05 February, 2012

Co-opting Cheating

written by Blain Newport on Saturday, 4 February, 2012

On a recent co-op night, Chris and I decided we had played enough Minecraft, and it was time to shoot some mans. We tried Battlefield: Bad Company 2. But the cheating in that game is hideous. And it's easy to tell who's cheating. They're the ones who are instantly popping their aim from one target to the next without ever looking around like a normal human. Plus Battlefield keeps historical data, so it's painfully obvious when someone's skill level suddenly jumps through the roof.

It's so easy to tell who's cheating that it appears EA, DICE, and Punk Buster aren't really trying to stop them. This may be because they've simply stopped bothering with Bad Company 2 now that Battlefield 3 is out. You never really buy an EA multiplayer game, anyway. You only rent it until they shut down matchmaking.

But if you can't beat them, why not join them?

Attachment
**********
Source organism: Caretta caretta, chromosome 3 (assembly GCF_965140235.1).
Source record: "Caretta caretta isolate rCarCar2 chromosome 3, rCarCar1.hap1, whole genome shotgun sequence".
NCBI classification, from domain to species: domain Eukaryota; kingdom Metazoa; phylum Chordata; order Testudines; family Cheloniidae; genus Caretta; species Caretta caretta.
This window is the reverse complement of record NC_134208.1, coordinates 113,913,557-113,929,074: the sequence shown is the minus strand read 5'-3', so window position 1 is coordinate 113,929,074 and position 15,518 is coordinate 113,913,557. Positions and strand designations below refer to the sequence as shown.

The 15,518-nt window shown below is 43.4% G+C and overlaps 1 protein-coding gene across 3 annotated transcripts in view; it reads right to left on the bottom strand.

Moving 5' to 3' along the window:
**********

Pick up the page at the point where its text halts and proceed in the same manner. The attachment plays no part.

If you can't be bothered supporting the game, turn off all the anti-cheat stuff and let people go nuts. The only reason cheating is appealing is because it gives you an unfair advantage. Once the playing field is level, the good players are still going to mop up because they know how to use cover, prioritize threats, and decide which weapons to use in which situation.

The gameplay will certainly devolve, but watching how the game devolves could be informative. Why ever carry an SMG if a sniper rifle can get you one hit kills at any range? What classes aren't useful anymore when the rules change?

In fact, I'd love to see a game designed like this from the ground up. Build something that's all cheating all the time and see what that experience teaches.

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